CENLAR FSB v. WEISZ

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CENLAR, FSB, respondent, v. Ervin WEISZ, et al., appellants, et al., defendants.

Decided: February 17, 2016

MARK C. DILLON, J.P., JEFFREY A. COHEN, JOSEPH J. MALTESE, and BETSY BARROS, JJ. Menashe & Associates, LLP, Montebello, N.Y. (Chezke Menashe of counsel), for appellants. Rosicki, Rosicki & Associates P.C., Plainview, N.Y. (Lijue T. Philip and Andrew Morganstern of counsel), for respondent.

In an action to foreclose a mortgage, the defendants Ervin Weisz and Shoshy Weisz appeal (1), as limited by their brief, from so much of an order of the Supreme Court, Rockland County (Garvey, J.), dated January 15, 2015, as granted those branches of the plaintiff's motion which were for summary judgment on the complaint, to strike the affirmative defenses raised in their answer, and to appoint a referee to compute the amount due to the plaintiff, and (2) from an order of the same court, also dated January 15, 2015.

ORDERED that the first order dated January 15, 2015, is reversed insofar as appealed from, on the law, those branches of the plaintiff's motion which were for summary judgment on the complaint, to strike the affirmative defenses raised in the appellants' answer, and to appoint a referee to compute the amount due to the plaintiff are denied, and the second order dated January 15, 2015, is vacated; and it is further,

ORDERED that the appeal from the second order dated January 15, 2015, is dismissed as academic in light of our determination on the appeal from the first order; and it is further,

ORDERED that one bill of costs is awarded to the appellants.

In 2003, Ervin Weisz and Shoshy Weisz (hereinafter the appellants) executed and delivered a mortgage to the plaintiff's assignor as security for a home loan, which was evidenced by a note. In March 2011, the appellants defaulted on their payment obligations. In 2012, the plaintiff commenced this action against, among others, the appellants. The appellants interposed an answer in which they asserted several affirmative defenses including, as relevant to this appeal, that the plaintiff failed to serve them with the 90–day notice required by RPAPL 1304. After numerous foreclosure settlement conferences from February 26, 2013, through July 10, 2014, followed by a 45–day stay, the plaintiff moved, inter alia, for summary judgment on the complaint, to strike the affirmative defenses raised in the appellants' answer, and to appoint a referee to compute the amount due to the plaintiff. The Supreme Court granted those branches of the plaintiff's motion.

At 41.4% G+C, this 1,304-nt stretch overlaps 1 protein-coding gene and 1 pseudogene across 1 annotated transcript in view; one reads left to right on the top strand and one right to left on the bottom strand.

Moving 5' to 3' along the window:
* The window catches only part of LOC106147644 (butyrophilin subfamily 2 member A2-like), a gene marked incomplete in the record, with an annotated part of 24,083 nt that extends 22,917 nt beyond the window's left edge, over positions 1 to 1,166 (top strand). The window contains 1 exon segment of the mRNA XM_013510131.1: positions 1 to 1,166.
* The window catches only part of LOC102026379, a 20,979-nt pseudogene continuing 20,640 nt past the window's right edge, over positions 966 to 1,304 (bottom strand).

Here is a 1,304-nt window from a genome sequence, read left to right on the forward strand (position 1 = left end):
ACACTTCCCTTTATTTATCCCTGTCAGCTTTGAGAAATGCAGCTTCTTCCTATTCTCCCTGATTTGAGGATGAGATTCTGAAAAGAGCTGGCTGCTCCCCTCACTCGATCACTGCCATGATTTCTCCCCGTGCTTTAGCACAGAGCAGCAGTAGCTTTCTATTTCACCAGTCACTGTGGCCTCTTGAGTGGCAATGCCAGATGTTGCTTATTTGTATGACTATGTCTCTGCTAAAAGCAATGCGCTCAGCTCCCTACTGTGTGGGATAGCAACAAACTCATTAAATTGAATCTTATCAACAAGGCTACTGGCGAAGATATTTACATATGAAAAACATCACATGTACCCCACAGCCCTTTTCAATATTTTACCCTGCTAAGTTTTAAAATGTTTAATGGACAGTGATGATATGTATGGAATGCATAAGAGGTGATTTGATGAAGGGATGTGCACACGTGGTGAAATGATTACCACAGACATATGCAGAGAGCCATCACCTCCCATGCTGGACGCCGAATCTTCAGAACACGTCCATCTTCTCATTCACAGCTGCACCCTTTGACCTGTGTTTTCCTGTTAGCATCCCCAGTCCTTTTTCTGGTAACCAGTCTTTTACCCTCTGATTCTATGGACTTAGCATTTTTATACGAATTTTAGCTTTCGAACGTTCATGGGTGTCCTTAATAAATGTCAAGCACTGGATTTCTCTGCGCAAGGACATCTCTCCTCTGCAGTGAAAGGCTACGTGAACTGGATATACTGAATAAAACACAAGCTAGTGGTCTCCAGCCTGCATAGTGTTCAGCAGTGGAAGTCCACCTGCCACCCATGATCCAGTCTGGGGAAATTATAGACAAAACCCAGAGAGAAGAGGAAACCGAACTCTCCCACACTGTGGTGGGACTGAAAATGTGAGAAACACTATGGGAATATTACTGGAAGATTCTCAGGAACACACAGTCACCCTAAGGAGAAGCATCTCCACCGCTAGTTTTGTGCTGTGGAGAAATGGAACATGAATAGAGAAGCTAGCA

The plaintiff failed to establish, prima facie, that it strictly complied with the 90–day notice required by RPAPL 1304. In support of its motion, the plaintiff submitted the affidavit of Judy M. McLaughlin, a “Foreclosure Team Leader” employed by the plaintiff, who averred that she was familiar with the facts and circumstances set forth in her affidavit based on her review and examination of the records maintained by the plaintiff in the regular course of business. McLaughlin stated in her affidavit that the RPAPL 1304 notice was mailed to the borrowers “by regular and certified mail” on March 11, 2011. These unsubstantiated and conclusory statements were insufficient to establish that the 90–day notice required by RPAPL 1304 was mailed to the appellants by first class and certified mail (see Citimortgage, Inc. v. Espinal, 134 AD3d 876; Bank of N.Y. Mellon v. Aquino, 131 AD3d 1186, 1186–1187; Wells Fargo Bank, NA v. Burke, 125 AD3d 765, 767; Deutsche Bank Natl. Trust Co. v. Spanos, 102 AD3d 909, 910; HSBC Mtge. Corp. [USA] v. Gerber, 100 AD3d 966).

Since the plaintiff failed to meet its prima facie burden, we need not consider the sufficiency of the appellants' papers in opposition (see Winegrad v. New York Univ. Med. Ctr., 64 N.Y.2d 851, 853). Accordingly, the Supreme Court should have denied those branches of the plaintiff's motion which were for summary judgment on the complaint, to strike the affirmative defenses raised in the appellants' answer, and to appoint a referee to compute the amount due to the plaintiff.

In light of our determination, we need not address the appellants' remaining contention.

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